Epic is hardly the only word for Otto Preminger’s Exodus. It’s a 3 ½-hour marathon noting the slow, painful birth of the state of Israel after World War II, filled with memorable movie faces playing people on all sides of the conflict.
The Production: 3.5/5
Epic is hardly the only word for Otto Preminger’s Exodus. It’s a 3 ½-hour marathon noting the slow, painful birth of the state of Israel after World War II, filled with memorable movie faces playing people on all sides of the conflict. Directed at a steady pace with some memorable action set pieces amid two slowly developing and rather chaste love stories, Exodus was a substantial hit in its day, but its reputation, unlike other 1960 films like Psycho, Spartacus, and The Apartment, hasn’t grown with the passing of time.
Childless, widowed nurse Kitty Fremont (Eva Marie Saint) finds herself in 1946 on the island of Cyprus on her way to the Far East to enjoy herself now that World War II has ended. She meets a young Jewish refugee Karen (Jill Haworth) whom she’d like to take back to America and possibly adopt if Karen is amenable at a later date, but Karen still has hopes of finding her long lost father and resists leaving the area going along with fellow Jewish refugees from Europe after the war who are being kept in internment camps by the British. Ari Ben Canaan (Paul Newman), a leader of the Jewish underground movement, has plans to transport 611 of the Jewish refugees on a rusty ship the Olympia (renamed the Exodus) away from British control at Cyprus and take them to Palestine, and since Karen is a part of the operation, Kitty goes along with her and gets to know Ari particularly well. At first the British resist the scheme, but a hunger strike and an appeal to the British crown by General Sutherland (Ralph Richardson) brings forth their release. Once in Palestine, however, there is continual unrest not only with the British stationed there but also with Germans eager to continue their extermination of the race and the Arabs who have been enemies of the Jews for centuries. A Freedom Fighter group led by Ari’s fanatical uncle Akiva Ben Canaan (David Opatoshu) recruits young Dov Landau (Sal Mineo) to assist bringing down the British and all others who try to stand in their way, but the fighting is violent and many lives are lost.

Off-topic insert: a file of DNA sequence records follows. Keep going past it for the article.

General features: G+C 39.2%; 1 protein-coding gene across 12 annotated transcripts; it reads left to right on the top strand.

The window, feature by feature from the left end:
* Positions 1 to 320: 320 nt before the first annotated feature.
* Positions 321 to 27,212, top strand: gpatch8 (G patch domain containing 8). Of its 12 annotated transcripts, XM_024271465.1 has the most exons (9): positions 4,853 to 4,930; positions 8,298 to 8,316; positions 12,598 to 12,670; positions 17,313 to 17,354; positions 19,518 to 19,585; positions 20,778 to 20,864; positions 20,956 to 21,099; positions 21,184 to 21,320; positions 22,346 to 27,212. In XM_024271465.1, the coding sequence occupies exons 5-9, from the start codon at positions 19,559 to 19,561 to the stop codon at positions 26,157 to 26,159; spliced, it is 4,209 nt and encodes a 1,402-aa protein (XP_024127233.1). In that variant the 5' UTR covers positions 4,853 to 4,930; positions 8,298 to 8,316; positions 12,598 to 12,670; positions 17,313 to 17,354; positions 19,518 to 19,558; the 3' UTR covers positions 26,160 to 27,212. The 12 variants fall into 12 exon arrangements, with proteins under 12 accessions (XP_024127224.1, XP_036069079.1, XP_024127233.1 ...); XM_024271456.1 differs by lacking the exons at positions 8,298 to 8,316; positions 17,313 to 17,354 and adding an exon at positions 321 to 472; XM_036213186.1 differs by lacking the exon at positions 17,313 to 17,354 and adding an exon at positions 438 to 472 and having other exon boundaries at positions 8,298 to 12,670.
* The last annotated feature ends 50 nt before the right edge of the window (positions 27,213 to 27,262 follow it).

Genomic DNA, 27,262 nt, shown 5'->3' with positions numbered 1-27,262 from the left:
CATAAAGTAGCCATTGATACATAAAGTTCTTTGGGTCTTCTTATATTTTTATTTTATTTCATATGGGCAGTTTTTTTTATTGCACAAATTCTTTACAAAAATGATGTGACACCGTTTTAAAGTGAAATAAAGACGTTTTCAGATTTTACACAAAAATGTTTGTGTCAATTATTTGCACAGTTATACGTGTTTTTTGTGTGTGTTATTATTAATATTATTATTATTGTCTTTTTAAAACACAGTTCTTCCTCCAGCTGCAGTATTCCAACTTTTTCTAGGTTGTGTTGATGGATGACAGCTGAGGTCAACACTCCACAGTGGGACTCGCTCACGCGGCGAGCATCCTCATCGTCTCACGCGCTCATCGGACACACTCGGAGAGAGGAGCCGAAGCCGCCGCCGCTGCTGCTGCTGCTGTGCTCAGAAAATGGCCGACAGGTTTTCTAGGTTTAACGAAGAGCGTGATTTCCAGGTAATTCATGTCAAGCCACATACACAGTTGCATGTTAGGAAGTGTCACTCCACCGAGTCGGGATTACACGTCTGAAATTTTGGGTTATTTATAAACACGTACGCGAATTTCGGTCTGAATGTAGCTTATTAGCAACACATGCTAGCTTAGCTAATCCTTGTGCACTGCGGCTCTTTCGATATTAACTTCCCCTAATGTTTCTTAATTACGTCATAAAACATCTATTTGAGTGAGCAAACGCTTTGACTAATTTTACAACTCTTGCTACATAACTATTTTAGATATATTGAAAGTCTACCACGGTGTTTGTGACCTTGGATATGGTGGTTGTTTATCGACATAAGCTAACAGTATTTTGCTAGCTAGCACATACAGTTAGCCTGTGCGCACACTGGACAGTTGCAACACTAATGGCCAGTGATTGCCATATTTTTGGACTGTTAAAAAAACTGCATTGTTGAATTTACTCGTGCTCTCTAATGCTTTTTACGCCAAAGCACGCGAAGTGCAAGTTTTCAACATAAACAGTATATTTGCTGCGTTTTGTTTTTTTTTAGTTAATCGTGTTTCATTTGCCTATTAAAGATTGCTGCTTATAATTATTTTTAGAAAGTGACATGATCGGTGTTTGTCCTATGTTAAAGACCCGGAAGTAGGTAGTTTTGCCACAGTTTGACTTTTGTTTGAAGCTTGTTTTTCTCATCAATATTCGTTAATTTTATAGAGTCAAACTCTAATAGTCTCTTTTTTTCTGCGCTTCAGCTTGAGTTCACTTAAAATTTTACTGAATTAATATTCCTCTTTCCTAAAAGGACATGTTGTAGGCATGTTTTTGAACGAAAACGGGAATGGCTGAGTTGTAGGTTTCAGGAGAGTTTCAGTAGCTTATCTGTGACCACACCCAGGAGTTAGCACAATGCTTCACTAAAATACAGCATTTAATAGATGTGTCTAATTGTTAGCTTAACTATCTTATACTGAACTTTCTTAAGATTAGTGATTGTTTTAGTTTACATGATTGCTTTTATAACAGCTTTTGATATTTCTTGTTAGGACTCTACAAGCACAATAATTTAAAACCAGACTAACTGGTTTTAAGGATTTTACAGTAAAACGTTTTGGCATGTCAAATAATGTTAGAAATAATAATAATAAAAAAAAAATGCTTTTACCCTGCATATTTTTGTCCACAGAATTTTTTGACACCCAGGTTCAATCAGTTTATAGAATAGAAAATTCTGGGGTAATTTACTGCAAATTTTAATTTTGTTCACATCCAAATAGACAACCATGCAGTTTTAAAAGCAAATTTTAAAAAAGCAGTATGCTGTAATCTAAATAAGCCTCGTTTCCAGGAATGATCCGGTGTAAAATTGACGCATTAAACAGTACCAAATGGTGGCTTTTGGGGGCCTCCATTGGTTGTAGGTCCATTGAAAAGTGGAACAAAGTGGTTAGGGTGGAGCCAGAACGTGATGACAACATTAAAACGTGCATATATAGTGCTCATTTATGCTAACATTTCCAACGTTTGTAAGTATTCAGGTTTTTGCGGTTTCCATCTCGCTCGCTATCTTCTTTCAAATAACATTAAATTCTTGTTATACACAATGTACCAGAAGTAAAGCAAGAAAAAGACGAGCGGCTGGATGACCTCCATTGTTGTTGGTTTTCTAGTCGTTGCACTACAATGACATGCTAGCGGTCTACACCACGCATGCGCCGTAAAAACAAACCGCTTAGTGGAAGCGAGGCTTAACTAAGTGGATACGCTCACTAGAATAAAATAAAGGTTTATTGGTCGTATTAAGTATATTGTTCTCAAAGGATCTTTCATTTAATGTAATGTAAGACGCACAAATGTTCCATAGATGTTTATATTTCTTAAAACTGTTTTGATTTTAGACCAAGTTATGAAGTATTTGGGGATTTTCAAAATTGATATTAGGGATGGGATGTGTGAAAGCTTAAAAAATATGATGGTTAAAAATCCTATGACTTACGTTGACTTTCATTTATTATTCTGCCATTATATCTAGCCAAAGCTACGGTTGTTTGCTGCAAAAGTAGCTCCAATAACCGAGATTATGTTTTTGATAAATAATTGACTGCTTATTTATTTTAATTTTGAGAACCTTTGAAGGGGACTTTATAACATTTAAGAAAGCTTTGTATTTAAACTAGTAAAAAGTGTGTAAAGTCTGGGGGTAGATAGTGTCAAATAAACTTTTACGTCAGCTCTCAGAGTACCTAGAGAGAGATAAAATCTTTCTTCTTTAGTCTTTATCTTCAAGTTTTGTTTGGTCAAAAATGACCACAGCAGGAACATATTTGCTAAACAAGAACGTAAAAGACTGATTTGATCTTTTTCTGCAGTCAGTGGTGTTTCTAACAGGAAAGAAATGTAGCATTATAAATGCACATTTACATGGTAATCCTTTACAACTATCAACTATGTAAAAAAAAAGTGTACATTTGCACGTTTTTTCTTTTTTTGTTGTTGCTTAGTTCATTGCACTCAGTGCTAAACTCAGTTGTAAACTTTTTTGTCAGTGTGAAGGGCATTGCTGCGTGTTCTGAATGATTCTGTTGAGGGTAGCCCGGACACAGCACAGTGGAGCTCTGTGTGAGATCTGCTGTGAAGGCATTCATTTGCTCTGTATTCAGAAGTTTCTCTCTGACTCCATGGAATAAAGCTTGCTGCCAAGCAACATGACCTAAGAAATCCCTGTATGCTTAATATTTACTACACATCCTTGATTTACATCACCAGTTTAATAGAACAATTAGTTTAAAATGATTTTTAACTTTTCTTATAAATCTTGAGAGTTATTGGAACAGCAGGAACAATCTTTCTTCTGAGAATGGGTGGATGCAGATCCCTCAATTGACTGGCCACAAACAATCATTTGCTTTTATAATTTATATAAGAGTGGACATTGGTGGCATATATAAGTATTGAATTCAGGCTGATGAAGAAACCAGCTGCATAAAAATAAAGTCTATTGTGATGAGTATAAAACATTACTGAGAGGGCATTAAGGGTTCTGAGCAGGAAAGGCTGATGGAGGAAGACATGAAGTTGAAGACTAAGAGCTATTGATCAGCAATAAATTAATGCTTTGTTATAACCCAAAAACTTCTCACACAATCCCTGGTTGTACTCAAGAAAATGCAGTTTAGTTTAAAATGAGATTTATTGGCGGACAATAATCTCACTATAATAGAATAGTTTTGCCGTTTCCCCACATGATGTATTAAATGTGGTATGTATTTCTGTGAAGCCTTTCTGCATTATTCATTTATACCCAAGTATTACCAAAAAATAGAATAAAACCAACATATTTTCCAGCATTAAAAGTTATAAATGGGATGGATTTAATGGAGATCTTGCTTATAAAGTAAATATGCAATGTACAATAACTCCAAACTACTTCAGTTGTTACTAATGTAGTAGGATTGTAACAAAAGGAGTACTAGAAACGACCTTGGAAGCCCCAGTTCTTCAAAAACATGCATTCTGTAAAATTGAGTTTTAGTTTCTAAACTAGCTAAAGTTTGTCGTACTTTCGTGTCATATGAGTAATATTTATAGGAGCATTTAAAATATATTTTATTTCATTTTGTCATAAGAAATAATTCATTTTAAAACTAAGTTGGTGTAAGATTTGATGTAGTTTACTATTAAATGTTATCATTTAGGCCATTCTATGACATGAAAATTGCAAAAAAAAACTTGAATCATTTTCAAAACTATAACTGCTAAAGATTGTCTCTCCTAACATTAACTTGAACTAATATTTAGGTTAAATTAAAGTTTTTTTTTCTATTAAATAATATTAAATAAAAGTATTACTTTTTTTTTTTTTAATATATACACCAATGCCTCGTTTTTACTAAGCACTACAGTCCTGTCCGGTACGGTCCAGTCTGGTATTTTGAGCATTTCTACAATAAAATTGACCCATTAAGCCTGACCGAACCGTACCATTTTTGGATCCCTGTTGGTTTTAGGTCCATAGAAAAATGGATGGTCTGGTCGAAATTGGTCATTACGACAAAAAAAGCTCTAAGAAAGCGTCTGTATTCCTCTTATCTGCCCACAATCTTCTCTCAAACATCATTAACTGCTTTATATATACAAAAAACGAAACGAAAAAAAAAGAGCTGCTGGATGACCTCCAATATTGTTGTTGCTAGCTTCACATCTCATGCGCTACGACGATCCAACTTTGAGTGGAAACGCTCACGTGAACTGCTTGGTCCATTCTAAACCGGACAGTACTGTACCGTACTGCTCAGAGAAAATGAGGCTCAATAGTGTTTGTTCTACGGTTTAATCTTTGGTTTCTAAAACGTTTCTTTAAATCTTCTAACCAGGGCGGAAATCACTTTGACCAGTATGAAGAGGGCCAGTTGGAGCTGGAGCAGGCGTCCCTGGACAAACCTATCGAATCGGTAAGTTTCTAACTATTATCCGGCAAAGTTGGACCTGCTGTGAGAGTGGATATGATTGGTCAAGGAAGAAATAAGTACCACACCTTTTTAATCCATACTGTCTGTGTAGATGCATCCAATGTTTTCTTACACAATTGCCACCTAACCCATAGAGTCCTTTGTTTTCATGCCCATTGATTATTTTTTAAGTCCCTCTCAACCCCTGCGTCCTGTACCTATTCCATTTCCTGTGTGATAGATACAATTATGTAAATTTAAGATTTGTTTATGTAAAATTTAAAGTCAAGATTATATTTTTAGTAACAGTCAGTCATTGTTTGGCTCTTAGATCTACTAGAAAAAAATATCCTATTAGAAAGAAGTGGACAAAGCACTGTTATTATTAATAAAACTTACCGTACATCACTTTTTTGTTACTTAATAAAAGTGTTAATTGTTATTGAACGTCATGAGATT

Dalton Trumbo’s script culled from the mammoth novel by Leon Uris is part action-adventure tale, part history lesson, part romance, and part social commentary on inbred prejudices prevalent in many different ethnicities. While there is three-and-a-half hours to cover a lot of ground and deal with more than a handful of major characters, the script doesn’t really dig deeply enough into its action, its romance, its history, or its social commentary, and the film always seems on the verge of turning into something great only to be truncated in one area in order to focus on some other aspect of the storytelling. The action scenes are sparse, but when they occur, they are certainly involving: the skillfully staged and shot silent bomb preparations and the subsequent prison escape; Dov’s evasion of the soldiers after him is fraught with tension, and a car chase with guns blazing also carries a fair share of suspense as does a late movie evacuation of the younger children from the school. With Otto Preminger’s track record with romance in his films, the rather innocent love scenes between Ari and Kitty which take two hours into the movie to finally happen don’t end up amounting to much, and though Preminger doesn’t pummel us with his distaste for prejudice (Peter Lawford’s smarmy Major Caldwell bragging about being able to tell a Jew while staring directly at one is probably the film’s most obvious satirical swipe at bigotry though Kitty’s early unease in her surroundings also gets some play though her involvement with the movement cures her of that), he certainly makes certain the script deals with it.